Representing the staff of a trident, this is another fun moment where I got a great sensation of weightlessness before plummeting back down to Earth on this vertical spike. Once again, the back row shines through here as I was able to feel the full dizzying height of the massive element. Only having a second to catch my breath, Pantheon returns to the main launch section of the course, creating an even larger pop of ejector airtime as I was forced over the bunny hills.
The top hat from the king of the gods was absolutely breathtaking as I got sprawling views of the park, especially of Verbolten and the Rhine River. The train slows down a bit at the top instead of hauling over the large hill like most launch coasters do, which made this part a little less intense than I would have preferred. The amazing view didn’t last long as I ascended down towards the river banks, similarly to the finale of Verbolten but on a much larger scale.
Pulling out of the top hat, the train enters a massive outward-banked airtime hill. However, I did not feel much airtime during this element — my theory being that I rode Pantheon early on a chilly and windy day in March. Next came what might be the best element on the coaster, a Zero-G stall that felt like an eternity hanging upside down. Exiting the stall came a near-miss head chopper with the supports, making me realize why the ride has a height maximum requirement. Finally, the ride ends with a small outer-banked hill, which gave me minimal sensation in the back row. However, I got a great pocket of sideways airtime on this element when I sat in the third row.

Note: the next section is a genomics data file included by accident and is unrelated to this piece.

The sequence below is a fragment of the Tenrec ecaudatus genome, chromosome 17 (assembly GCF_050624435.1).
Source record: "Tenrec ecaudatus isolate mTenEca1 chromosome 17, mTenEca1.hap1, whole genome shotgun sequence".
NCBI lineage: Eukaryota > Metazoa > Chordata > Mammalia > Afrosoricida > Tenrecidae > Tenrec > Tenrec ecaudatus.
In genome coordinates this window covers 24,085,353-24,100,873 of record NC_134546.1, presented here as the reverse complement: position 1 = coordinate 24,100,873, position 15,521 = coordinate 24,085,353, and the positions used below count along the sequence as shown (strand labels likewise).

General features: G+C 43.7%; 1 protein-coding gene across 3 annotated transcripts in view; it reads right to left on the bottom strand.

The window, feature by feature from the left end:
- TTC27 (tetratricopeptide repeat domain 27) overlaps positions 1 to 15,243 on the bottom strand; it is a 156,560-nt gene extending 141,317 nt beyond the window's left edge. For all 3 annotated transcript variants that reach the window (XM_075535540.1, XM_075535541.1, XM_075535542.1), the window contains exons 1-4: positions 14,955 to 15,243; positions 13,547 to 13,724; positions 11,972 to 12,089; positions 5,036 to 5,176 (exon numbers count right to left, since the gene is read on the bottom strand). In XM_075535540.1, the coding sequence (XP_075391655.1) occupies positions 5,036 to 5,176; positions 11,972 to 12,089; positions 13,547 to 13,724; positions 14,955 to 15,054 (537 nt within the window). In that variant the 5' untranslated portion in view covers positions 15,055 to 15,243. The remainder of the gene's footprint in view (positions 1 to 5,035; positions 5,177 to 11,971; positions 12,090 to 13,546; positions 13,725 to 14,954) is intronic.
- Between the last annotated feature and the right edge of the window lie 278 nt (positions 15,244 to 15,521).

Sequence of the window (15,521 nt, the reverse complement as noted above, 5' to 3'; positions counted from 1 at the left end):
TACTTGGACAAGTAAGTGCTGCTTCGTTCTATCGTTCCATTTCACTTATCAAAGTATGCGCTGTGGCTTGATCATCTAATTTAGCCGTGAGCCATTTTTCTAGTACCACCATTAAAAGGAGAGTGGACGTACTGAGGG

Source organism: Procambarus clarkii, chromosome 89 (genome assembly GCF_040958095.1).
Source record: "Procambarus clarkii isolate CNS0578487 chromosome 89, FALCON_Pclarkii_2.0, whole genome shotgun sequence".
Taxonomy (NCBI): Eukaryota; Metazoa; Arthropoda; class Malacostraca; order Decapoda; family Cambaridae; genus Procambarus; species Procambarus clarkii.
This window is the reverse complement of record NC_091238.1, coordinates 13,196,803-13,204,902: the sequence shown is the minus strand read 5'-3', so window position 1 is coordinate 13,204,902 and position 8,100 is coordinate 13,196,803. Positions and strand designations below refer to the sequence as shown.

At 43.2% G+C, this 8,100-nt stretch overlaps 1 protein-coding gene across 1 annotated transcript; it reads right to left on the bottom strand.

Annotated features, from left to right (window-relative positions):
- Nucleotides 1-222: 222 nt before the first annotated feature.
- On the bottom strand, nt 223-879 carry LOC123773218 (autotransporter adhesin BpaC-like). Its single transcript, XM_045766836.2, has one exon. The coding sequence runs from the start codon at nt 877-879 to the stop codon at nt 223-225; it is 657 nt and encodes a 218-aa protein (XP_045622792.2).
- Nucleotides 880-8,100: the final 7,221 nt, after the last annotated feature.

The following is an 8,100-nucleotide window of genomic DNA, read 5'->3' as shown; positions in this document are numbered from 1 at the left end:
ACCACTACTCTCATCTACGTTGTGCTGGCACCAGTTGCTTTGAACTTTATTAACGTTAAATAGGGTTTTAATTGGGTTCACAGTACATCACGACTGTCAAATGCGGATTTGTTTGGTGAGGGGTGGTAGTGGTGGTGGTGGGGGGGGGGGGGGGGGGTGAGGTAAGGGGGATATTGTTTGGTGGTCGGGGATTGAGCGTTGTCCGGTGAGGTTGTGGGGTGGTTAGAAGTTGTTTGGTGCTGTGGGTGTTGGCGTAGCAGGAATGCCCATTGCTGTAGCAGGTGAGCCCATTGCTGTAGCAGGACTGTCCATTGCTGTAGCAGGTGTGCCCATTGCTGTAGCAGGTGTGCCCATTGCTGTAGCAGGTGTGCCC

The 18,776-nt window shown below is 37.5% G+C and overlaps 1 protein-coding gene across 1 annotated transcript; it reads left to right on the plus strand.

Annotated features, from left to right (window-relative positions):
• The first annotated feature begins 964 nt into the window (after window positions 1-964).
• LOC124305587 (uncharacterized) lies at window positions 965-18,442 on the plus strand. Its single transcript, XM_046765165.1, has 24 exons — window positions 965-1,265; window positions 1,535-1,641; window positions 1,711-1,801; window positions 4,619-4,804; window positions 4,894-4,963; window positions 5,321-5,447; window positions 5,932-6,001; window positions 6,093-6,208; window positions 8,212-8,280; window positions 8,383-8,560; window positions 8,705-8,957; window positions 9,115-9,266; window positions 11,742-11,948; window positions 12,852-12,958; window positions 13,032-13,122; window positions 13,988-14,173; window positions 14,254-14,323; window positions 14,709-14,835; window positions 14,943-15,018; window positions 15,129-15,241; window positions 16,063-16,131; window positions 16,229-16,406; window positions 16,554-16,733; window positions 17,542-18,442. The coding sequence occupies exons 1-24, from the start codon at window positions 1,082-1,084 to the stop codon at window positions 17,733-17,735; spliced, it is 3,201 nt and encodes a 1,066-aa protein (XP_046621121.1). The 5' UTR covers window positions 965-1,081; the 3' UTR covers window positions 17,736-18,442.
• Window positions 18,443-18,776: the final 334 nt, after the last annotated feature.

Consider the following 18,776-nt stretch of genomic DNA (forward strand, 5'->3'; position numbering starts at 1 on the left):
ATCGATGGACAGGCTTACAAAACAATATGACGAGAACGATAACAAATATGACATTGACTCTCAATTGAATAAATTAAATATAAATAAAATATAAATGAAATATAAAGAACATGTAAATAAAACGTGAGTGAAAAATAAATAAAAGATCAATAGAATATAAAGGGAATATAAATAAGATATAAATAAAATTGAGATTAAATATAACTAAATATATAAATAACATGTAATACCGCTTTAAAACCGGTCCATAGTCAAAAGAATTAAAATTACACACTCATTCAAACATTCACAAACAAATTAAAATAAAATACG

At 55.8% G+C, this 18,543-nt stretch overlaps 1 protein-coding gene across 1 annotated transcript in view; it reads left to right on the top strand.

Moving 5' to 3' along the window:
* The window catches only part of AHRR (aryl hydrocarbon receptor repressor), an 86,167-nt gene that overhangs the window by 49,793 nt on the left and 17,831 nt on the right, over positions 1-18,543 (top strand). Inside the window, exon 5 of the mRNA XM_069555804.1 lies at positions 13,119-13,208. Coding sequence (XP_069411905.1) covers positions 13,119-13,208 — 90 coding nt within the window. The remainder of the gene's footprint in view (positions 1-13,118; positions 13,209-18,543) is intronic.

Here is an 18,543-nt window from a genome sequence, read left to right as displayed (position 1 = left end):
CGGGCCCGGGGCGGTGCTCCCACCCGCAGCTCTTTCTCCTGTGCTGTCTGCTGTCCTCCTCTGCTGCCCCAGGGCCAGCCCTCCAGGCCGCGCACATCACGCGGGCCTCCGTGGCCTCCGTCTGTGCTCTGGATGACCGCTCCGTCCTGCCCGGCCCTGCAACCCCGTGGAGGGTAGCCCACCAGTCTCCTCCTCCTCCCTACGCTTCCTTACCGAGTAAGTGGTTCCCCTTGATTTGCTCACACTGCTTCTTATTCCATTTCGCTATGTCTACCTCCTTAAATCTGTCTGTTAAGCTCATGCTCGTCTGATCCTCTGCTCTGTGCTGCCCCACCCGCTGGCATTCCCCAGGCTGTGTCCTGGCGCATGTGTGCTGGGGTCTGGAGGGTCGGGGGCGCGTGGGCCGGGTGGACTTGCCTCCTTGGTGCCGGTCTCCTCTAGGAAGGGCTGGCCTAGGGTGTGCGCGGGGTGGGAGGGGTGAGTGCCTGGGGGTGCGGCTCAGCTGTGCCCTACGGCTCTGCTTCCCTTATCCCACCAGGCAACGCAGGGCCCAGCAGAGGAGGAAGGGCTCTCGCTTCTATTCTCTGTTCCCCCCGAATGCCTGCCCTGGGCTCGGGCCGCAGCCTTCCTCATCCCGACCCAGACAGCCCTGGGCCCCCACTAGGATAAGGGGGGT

Overall, Pantheon is truly a roller coaster marvel, easily the best ride in the park since it felt like a combination of the best elements on so many rides but into one incredible experience. I was fortunate enough to ride Pantheon multiple rides in March and I cannot wait to ride it when it’s hauling on a hot summer day. Intamin made a gem out of Pantheon, setting the standard of what a multi-launch coaster should exhibit. My bottom line of the Pantheon experience: what lacks in theming makes up for it in the ride itself.
About the Author:
Evan Scharf is a young professional in the digital marketing industry. He formerly worked at his home park, Six Flags Great Adventure, as a Public Relations and Social Media Intern, where he contributed to the opening of the Jersey Devil Coaster. Evan’s passion aligns within roller coasters and theme parks, having ridden over 150 roller coasters and has visited many different theme parks around the country. He regularly keeps up with the latest news and rumors in the industry and is always excited to see what’s new at each of the parks he visits.